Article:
He’s looking pretty good for being over a hundred years old but he needs a companion! Last week on one of my walks I spent some time looking at the Golden Boy statue which sits atop the Manitoba Legislative Building on Broadway in Winnipeg.
I saw the statue up close and personal in 2002. It had been taken down because it needed to be repaired and regilded. It was put on display in the foyer of the Manitoba Museum, at that time still called The Museum of Man and Nature. Thousands of people came to look at the statue and have their picture taken with it. I was so close to the Golden Boy I could have touched it. It was definitely in need of a touch up since it had turned a sort of rusty green. It was covered with tags at the spots where repair work needed to take place.
The Golden Boy was created by Georges Gardet at a foundry in Paris. The foundry was destroyed by bombs during World War I, but the Golden Boy somehow emerged from the ruins unscathed, was rushed to a seaport, and loaded onto a French vessel carrying wheat. The liner was quickly commandeered to transport military troops. For the next while, the Golden Boy cruised the dangerous wartime ocean waters in the ship’s hold. When the fighting was over in 1919 the statue was taken to Halifax and from there shipped to Winnipeg.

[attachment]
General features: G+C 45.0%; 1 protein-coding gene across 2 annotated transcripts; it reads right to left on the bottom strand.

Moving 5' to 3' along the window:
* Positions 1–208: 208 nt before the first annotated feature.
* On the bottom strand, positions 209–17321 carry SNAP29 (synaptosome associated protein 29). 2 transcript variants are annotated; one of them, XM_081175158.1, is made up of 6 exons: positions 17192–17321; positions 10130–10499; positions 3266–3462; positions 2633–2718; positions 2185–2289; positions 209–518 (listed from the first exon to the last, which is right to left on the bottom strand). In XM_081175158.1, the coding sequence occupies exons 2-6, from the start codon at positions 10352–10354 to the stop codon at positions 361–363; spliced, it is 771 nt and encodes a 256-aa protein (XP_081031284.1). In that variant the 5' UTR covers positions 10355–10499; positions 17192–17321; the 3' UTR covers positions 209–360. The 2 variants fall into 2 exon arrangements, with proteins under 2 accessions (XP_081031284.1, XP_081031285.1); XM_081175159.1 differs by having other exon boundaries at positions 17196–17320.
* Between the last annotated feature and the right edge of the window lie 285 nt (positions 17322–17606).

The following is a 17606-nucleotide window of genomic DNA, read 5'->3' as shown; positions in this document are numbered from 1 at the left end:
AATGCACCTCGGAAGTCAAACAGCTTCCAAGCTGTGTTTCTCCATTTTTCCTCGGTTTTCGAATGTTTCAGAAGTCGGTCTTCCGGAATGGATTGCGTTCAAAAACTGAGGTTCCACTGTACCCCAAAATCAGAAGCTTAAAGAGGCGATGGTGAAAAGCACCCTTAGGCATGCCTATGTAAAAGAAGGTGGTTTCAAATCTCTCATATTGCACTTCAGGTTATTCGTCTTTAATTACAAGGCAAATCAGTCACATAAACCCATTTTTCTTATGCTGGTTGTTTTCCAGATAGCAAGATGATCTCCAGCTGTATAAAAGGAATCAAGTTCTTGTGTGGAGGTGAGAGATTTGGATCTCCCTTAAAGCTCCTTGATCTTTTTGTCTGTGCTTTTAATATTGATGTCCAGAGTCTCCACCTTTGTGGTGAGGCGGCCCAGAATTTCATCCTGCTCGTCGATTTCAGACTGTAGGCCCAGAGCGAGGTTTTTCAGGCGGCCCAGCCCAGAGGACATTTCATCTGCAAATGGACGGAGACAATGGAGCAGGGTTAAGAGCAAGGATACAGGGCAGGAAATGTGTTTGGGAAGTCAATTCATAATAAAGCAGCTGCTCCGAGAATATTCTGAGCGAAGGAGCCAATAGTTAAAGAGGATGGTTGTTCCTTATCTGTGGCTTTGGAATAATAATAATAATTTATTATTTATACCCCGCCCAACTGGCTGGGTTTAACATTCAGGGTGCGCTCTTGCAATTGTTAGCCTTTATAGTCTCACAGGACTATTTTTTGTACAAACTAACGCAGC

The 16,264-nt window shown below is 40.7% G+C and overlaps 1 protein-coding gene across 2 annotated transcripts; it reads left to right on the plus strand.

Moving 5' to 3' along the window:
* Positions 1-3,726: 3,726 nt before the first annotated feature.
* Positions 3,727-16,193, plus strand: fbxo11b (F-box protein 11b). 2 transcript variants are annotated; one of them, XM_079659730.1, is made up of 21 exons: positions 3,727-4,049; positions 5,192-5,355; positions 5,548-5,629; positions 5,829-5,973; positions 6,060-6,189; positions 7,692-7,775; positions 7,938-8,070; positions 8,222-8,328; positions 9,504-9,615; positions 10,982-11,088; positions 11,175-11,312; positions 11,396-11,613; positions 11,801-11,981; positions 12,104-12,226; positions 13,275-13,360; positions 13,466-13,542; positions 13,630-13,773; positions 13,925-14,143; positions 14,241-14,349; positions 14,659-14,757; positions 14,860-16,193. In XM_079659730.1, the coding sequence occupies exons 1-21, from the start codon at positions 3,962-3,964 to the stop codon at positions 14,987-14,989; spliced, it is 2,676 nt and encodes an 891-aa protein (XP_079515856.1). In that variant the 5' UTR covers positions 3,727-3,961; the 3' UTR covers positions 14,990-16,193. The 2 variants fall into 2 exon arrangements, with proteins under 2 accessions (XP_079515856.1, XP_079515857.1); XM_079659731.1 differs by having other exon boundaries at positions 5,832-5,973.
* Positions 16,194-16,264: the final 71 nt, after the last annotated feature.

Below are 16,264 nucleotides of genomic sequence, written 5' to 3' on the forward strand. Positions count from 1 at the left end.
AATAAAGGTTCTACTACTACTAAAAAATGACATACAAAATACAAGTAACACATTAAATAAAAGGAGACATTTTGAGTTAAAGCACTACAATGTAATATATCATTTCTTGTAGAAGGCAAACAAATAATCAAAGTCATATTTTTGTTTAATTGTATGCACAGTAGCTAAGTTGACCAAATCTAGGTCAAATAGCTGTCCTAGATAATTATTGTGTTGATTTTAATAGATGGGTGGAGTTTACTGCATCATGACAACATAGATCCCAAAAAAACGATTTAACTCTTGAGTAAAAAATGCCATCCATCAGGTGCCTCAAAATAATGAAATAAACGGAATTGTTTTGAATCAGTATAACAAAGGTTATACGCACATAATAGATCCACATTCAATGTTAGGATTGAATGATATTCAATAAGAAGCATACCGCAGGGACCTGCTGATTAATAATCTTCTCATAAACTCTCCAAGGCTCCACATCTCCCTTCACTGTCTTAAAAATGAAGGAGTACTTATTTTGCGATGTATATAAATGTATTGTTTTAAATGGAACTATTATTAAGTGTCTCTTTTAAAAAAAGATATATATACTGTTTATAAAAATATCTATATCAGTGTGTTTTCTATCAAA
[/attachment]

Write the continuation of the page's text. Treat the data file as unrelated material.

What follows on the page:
The Golden Boy was purchased along with the two huge bison figures at the base of the legislative building’s main stairway, for a bargain price of $11,000. Now the statue is insured for more than fifteen times that amount, and just over one million dollars was spent restoring it to its former glory in 2002.
The Golden Boy, apparently inspired by the Greek God Hermes, is actually a nickname for the statue who is officially called Eternal Youth. Apparently once placed in his high spot, the sun glinted off his bronze covering, creating a certain golden effect. That’s how he earned the title Golden Boy. The torch in his right hand is supposed to represent a call to youth to join the pursuit of a more prosperous future for Manitoba.
It’s a lofty ideal, but I couldn’t help thinking as I viewed the statue, that the female half of our province’s population has been slighted. Young women have just as important a contribution to make to Manitoba’s future as young men do. Perhaps we need a Golden Girl to join the Golden Boy atop the Legislative Buildings.